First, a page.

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AR-6 and 'classic' two-way speakers


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In the early 70's, towards the end of the 'Classic' era, AR was producing four different two-way speakers: AR-7,4ax, 6 and 8. Never mind the AR-8 for this discussion - - - it had the 10" woofer and the larger cabinet size of the 2ax or the 5. But the other three models (6, 7 and 4xa) had the very same tweeter and an 8" woofer, albeit with different cab dimensions and crossovers. So I guess my first question is: exactly what was the marketing strategy behind this effort?

Despite the highly touted tweeter, AR's debut literature of the 6 highlighted the "unusual" woofer. Was this 8" woof different from the 7 and/or the 4ax, and if so, how? Did any of the incarnations of these speakers ever leave the factory with a fabric surround woofer, or were all 70's AR woofers of the foam version?

What are the manufacturer's original part numbers for these woofers and tweeters? Also, if I hadn't learned on these pages that there are no stupid questions, I would have thought this next one might qualify, so here goes: why is the AR-6 the only speaker of this era where the woofer location in the baffle board is so obviously off the vertical centerline (and so distant from the 'bottom')?

And then there is the tweeter. In the attached pics, there are at least three versions of tweeter installation: front-wired with black tape; front-wired with more robust wiring; and fully rear-wired, normally seen in the 'euro' version. Also, these pics show two varieties of rear wiring and HF control: 1) three wiring posts with rheostat potentiometer; and 2) two wire terminals with three-position switch. Still, I cannot figure this out - - - what is the correct crossover frequency? - - 1971 literature suggests 1500 Hz while 1973 literature states 1800 Hz. Lastly, do you AR-6 owners have particular preferences among these versions regarding build quality, audio performance, or ease of maintenance?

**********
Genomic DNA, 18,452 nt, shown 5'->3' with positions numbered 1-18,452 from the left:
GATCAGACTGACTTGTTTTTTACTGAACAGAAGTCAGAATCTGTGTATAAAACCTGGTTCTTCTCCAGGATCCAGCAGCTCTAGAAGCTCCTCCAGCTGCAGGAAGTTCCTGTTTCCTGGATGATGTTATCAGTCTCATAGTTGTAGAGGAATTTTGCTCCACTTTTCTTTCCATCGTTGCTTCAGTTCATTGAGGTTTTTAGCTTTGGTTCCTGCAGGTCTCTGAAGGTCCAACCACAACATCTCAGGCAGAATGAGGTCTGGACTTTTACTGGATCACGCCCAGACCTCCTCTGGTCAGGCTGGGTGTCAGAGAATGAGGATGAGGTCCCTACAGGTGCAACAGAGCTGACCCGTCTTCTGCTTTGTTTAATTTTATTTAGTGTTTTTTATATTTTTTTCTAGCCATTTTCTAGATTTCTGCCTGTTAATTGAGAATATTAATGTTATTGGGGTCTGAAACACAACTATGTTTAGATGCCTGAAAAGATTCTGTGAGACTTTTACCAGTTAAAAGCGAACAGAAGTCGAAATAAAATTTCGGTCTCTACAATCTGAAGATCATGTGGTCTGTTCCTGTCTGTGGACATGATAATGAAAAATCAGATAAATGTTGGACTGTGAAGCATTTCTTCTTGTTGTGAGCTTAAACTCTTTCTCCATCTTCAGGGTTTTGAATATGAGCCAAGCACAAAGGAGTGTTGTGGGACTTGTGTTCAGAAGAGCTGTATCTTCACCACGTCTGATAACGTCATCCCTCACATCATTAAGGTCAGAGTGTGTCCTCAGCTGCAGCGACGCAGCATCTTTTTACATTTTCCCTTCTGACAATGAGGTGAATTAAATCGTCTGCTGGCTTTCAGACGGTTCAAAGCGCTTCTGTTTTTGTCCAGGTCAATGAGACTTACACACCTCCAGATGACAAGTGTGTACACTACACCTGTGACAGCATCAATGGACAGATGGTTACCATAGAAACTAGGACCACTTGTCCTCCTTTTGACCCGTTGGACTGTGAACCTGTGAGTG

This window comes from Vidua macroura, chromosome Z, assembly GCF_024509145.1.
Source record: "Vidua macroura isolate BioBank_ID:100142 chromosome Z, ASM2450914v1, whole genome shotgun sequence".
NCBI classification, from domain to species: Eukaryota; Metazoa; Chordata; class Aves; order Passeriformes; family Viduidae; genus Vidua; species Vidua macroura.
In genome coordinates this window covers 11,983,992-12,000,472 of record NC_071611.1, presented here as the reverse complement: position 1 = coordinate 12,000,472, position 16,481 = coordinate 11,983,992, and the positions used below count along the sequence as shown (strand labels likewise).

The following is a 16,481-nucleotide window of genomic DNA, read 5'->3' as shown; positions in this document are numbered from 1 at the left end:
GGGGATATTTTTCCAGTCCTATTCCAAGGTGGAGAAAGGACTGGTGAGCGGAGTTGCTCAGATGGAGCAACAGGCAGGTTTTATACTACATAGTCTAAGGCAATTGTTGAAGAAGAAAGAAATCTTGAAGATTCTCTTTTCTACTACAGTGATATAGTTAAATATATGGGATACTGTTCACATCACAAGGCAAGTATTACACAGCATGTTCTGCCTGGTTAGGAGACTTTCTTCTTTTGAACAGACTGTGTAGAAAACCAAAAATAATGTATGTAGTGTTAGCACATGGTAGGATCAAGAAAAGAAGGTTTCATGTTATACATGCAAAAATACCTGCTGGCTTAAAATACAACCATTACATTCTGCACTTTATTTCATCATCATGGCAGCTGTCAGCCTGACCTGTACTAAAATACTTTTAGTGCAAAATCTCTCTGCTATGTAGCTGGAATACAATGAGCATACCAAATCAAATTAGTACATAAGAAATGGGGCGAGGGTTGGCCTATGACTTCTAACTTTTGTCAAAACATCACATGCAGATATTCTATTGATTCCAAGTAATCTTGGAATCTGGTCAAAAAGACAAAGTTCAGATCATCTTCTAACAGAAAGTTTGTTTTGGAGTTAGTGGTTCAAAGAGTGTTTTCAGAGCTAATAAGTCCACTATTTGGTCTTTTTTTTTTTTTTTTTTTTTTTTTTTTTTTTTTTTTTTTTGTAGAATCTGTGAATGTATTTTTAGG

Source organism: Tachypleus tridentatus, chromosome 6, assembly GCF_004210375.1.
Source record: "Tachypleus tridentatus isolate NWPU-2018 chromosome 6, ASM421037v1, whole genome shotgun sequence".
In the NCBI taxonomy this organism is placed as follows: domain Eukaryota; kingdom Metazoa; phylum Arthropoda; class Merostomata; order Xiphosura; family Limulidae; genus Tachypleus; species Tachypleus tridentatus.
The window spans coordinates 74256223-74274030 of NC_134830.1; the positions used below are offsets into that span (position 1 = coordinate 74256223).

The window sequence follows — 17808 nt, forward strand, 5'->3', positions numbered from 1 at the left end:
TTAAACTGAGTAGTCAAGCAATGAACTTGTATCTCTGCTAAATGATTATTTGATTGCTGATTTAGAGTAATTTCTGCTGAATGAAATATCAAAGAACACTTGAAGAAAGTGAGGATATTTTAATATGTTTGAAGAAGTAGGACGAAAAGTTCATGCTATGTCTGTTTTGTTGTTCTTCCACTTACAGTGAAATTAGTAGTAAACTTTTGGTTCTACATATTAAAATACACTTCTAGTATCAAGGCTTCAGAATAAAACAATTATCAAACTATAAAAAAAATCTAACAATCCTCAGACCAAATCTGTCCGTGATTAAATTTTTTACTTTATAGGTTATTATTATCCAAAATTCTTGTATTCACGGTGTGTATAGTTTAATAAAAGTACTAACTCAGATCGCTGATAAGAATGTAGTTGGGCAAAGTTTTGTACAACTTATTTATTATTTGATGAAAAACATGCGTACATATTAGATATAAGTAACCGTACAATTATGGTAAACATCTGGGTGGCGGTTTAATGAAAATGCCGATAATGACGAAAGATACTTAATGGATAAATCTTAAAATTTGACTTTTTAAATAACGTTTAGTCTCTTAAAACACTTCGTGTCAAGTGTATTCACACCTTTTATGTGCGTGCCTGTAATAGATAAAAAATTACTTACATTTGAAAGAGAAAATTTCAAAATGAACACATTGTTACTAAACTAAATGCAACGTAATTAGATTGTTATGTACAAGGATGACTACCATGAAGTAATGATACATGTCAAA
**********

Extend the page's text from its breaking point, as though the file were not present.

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I'm by no means an expert, but the 7 fills the niche of small bookshelf, and it is significantly smaller than the 6 and 4x/4xa...the 6 was touted as having bass response similar to the 10" 2ax IIRC. it was also AR's first "modern" (read brighter) sounding speaker.

the 6 and 7 never had a cloth surround. I am unsure if they used the same woofer.

the tweeter was designed by roy allison, an it remained in production through the late 90's "rock partner" series. it is among my favorite tweets. it was also used on the 17,18,18s,18b,18bx,93,94,rock partners and others

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Thanks michiganpat (my AR-4x's went to college with me in Michigan in '73 - - - and I still have them).

As I had assumed, cloth surrounds were passe during this phase of production. Just last night I located the attached AR-7 description which pretty much confirms your thoughts about marketing - - - AR had developed Allison's great little tweet and apparently wanted some market share of smaller bookshelf speakers. I do know that these speakers, comparatively, are tiny little guys, and this description almost suggests that the woofer may in fact be unique to this speaker.

I am still trying to ascertain the proper AR part numbers for this tweeter, and the woofers in the 6 and the 7. The model 6 seems to be the first of these three into production (1971?), and also the main focus of my search - - - I've become rather interested with the several permutations of this speaker within its 5-year production run. Also, I am trying to locate an AR-6 crossover schematic for the version with the three terminals and the Aetna pot. Does the attached pic describe the speaker I am asking about? Can someone confirm the coil number(s) and capacitor values (I do see 10 mfd on this box label)?